One of the most common questions that potential Bengal owners have is “do Bengal cats have health problems?”
In this short article, we are going to take a look at some of the most common health problems that affect Bengal cats.
As you are no doubt aware, certain animals (and certain breeds of certain animals) are prone to different health problems and conditions.
For example, if we look at dogs for a second, German Shepherd dogs commonly suffer from hip dysplasia.
But what about Bengal cats?
What – if any – health problems do Bengal cats commonly have?
Keep reading to find out.
Known Bengal Cat Health Issues
Bengal cats can be prone to a number of hereditary health issues. As you may already be aware, all pedigree cats have a potential to develop genetic/inherited health problems.
Be wary of any breeder who claims to have “bred out” or “eliminated” any hereditary health issues from their blood lines … this is not biologically/genetically possible, and could be an indication that your are potentially buying a Bengal from an unscrupulous breeder.
If a breeder tells you that their Bengals are 100% healthy and don’t have the risk of any health problems, or they won’t offer a reasonable health guarantee, then walk away and look elsewhere.
Please bear in mind we don’t say this to scare you off Bengal ownership. Bengals are wonderful pets and companions, and many people enjoy years of trouble-free ownership. However, you must always go into any process with “eyes wide open” and consider the potential that your pet may develop health conditions.
So what hereditary health problems can Bengals be prone to?
Here’s a non-exhaustive list. For each problem we have linked off to a more detailed, authoritative source.
- Cataracts – These are more likely to develop in old age, but can develop in younger cats who are genetically/hereditarily predisposed. Cataract surgery may be possible but can be very expensive and carries the risk of complications.
- Progressive retinal atrophy (PRA) – There is a hereditary form of PRA that has been identified in Bengals, sometimes in kittens as young as three months old. There is no treatment for PRA, which causes progressive blindness. Furthermore, there is no test that enables breeders to identify carriers of PRA (which is believed to be caused by a recessive gene).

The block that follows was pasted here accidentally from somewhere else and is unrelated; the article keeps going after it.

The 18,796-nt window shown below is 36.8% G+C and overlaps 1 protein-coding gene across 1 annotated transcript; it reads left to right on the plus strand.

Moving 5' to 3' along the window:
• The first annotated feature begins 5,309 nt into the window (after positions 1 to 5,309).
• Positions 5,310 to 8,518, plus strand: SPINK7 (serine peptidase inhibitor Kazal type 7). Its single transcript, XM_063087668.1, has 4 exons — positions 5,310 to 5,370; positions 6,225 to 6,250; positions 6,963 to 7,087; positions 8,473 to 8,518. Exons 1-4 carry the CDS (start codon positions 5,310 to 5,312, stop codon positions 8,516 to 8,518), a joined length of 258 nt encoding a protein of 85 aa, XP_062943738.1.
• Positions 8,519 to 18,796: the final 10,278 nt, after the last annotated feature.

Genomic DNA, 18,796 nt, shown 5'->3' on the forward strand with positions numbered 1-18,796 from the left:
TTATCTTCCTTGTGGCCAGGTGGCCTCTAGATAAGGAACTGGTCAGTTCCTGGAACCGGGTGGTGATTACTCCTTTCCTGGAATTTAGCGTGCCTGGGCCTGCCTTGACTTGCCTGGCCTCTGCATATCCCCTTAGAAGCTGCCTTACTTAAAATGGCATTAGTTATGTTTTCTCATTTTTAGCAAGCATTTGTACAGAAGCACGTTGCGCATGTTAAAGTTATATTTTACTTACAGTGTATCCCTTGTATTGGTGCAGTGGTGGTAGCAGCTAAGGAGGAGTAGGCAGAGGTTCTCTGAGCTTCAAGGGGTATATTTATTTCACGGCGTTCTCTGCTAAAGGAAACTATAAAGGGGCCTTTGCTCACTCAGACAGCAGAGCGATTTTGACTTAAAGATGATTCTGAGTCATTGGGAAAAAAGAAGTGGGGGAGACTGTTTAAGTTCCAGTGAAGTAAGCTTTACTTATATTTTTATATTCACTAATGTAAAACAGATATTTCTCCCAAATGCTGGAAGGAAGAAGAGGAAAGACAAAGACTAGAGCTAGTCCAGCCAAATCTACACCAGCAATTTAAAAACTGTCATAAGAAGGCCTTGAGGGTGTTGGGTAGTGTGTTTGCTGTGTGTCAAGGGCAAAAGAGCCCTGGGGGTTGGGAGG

- Hypertrophic cardiomyopathy – This is the most common type of heart disease in cats, and Bengals can have it too. The main symptom is enlargement of the heart muscle. HCM is a hereditary disease and is not caused by poor nutrition as some claim. Reputable breeders should have their breeding stock testing annually, and any cat with HCM should be prevented from breeding. However, there is no way to guarantee 100% that HCM is not present in breeding stock, so be wary of any breeder who claims otherwise.
- Distal neuropathy – This is a relatively common, severe neurological disorder that some studies claim can affect up to 1 in every 10 Bengal cats. It causes progressive weakness, constipation and eventually paralysis. There is no known treatment BUT some studies have found that ~60% of cats actually recover.
To conclude, do Bengal cats have health problems?
Yes – like all pedigreed animals, Bengal cats can have a predisposition to some health issues.
That is why it’s important to do your research on any breeder you are considering purchasing a Bengal cat from.
You want to be aware of:
- Any breeder who claims to have totally eliminated a particular condition from their breeding stock and blood lines. This is not possible.
- Any breeder who won’t give you any ‘reference sites’ where you can talk to owners who have purchased Bengals from them in the past.
Basically, you want to find a breeder who has followed the right precautions and strategies to mitigate the risk of hereditary disease, but not one who claims the impossible.